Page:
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[113] indistinct in his outlines. This, perhaps, is the more observable, stepping, as I do, from the well-defined page of Blackstone. Truly, the English commentator is a glorious man; he brings such a method, such a flow of language and allusion and illustration to every topic! I have heard a sensible lawyer place Kent above him; but, in my opinion, sooner ought the earth to be above the clear and azure-built heavens! And yet the character of Kent, as told to me, bewitches me. His works, in fact, are crude, and made to publish and get money from (he has already cleared twenty thousand dollars from them) rather than to be admired and to last. A revision may put them in a little better plight for visiting posterity, and I understand he is giving them this.1

When you write, tell me all the law you have read. I wish to compare ‘reckonings’ with you occasionally, as we are voyaging on the same sea.

This is written in the vexation of a cough,

By your true friend,

To Charlemagne Tower.

Cambridge, Friday Morning, May 11, 1832.
my dear friend,—The moment I saw the black seal of your letter my mind anticipated the sorrowful intelligence it bore.2 Permit me to join with you in grief. I offer you my sincere sympathies. The loss of a father I can only imagine: may God put far distant the day when that affliction shall come over me! You have been a faithful son; and, I know, a joy to his eyes. I reverence the spirit with which you have sacrificed all your professional and literary predilections. You did that for your father's sake; and the thought that you did it on his account must be to you a spring of satisfaction and consolation as hallowed as the grief which you feel. You follow duty: what nobler object can man follow; and what can bring him to a nobler end? The professions or walks of life in which we may tread are of but little consequence, so that the way we take is well trod. I promise that your sacrifice will be ever unrepented; not that I undervalue the study of the law, or the means which it affords of advancement and honor, but because your sacrifice was one of duty and piety.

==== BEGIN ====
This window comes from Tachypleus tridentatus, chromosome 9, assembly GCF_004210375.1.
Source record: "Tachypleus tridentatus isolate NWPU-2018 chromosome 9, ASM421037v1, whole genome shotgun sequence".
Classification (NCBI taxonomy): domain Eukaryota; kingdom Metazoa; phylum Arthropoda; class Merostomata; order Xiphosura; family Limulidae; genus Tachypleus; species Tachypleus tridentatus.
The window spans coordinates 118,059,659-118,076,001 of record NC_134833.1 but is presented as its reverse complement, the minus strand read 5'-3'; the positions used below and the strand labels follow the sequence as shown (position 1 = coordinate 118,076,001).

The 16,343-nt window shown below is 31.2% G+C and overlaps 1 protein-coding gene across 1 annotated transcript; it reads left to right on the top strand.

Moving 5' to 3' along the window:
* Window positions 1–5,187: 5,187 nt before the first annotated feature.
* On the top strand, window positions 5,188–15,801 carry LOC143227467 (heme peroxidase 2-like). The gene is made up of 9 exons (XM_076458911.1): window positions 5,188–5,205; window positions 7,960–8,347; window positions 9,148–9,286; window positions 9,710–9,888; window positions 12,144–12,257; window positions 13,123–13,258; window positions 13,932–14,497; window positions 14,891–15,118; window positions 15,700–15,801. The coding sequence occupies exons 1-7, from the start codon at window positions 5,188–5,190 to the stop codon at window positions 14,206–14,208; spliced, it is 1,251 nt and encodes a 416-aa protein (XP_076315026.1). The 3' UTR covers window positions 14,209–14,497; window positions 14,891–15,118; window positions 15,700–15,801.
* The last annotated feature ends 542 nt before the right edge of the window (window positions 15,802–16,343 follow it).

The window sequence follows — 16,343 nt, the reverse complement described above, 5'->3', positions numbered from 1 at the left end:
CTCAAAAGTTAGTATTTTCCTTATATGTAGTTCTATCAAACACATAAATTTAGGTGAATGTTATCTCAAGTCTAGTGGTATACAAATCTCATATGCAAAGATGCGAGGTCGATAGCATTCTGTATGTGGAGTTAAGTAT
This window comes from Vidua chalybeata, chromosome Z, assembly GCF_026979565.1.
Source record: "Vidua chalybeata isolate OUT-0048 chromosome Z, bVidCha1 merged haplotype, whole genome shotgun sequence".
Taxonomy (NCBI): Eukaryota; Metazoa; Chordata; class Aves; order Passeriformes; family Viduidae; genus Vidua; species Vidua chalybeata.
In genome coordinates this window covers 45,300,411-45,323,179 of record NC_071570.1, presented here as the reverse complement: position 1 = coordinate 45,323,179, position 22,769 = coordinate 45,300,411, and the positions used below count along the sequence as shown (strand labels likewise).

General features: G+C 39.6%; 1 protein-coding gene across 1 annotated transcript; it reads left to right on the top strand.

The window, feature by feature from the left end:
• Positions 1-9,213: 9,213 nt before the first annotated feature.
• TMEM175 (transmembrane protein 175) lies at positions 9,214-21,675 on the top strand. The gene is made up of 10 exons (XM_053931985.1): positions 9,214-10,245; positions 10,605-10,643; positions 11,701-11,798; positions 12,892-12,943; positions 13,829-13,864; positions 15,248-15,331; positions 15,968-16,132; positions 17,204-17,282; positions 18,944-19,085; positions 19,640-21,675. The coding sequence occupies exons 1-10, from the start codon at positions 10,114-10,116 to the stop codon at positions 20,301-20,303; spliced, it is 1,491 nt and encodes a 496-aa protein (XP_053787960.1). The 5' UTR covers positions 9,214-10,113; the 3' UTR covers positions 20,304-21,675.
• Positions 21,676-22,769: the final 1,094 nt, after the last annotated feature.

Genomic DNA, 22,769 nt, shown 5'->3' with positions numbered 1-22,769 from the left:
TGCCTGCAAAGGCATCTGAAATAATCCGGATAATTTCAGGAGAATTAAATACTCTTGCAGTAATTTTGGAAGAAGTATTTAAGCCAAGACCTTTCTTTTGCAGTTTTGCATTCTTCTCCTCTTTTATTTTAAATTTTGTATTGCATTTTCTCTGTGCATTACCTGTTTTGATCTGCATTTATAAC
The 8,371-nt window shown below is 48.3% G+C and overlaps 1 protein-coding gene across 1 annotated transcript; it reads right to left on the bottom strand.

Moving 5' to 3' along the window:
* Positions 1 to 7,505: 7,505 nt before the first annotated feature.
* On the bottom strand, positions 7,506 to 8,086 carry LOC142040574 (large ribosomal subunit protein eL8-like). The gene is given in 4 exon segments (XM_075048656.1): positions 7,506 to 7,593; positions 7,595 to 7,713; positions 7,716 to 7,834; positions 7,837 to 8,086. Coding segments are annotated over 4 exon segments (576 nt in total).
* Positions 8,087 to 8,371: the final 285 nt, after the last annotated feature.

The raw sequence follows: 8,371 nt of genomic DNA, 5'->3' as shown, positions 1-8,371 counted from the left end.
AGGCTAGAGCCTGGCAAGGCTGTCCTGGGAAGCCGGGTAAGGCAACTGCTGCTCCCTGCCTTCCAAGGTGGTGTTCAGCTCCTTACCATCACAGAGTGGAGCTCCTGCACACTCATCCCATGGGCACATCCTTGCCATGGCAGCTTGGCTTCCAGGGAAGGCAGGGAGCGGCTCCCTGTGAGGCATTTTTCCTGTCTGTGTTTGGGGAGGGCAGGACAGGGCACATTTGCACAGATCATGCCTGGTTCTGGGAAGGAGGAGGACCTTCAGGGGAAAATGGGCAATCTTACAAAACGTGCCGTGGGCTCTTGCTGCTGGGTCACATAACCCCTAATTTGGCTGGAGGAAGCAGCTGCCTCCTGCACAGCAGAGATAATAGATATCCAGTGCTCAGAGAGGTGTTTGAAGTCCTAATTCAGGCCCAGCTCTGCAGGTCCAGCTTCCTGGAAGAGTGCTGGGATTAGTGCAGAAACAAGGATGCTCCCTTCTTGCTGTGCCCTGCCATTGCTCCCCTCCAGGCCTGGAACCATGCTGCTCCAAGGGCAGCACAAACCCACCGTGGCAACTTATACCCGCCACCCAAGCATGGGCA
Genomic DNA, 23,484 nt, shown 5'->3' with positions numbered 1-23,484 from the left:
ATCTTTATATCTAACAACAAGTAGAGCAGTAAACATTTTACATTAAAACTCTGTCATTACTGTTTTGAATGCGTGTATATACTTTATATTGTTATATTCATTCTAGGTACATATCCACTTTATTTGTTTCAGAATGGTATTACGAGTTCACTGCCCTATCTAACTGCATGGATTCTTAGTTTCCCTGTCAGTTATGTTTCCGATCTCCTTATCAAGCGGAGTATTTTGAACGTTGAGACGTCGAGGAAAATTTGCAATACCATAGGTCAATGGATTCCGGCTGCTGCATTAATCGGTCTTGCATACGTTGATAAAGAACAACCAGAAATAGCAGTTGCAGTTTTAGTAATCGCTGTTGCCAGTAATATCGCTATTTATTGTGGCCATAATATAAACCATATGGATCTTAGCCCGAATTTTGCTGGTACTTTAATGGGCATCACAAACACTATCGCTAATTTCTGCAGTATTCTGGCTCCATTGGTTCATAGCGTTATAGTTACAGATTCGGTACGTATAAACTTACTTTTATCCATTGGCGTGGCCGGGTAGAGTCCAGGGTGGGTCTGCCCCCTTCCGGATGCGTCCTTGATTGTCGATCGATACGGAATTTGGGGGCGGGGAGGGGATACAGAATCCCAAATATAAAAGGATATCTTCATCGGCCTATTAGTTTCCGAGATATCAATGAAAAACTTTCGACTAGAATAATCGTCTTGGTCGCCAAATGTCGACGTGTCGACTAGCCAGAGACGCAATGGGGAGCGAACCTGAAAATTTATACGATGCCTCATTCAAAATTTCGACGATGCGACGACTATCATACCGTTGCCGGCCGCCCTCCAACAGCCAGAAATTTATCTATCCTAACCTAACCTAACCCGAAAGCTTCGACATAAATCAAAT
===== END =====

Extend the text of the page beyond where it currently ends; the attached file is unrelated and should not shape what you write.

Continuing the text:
You kindly mentioned my sister.3 I owe every one thanks and regard who speaks of her with respect. But my grief, whatever it may be, has not the source that yours has. A Persian matron, oppressed by a tyrant king, had the leave of the monarch to save from death one of her family and relatives. She had many children and a husband; but she had also a father, old and decrepit. Him she selected and saved, saying that another husband and other children she might have, but another father never. I have lost a sister; but I

1 He thought more highly of Chancellor Kent's Commentaries at a later period, post,p.120.

2 Tower's father had died, March 15, at St. Augustine.

3 Tower, Hopkinson, Stearns, and Converse wrote to Sumner letters of sympathy at the time of his sister Matilda's death.

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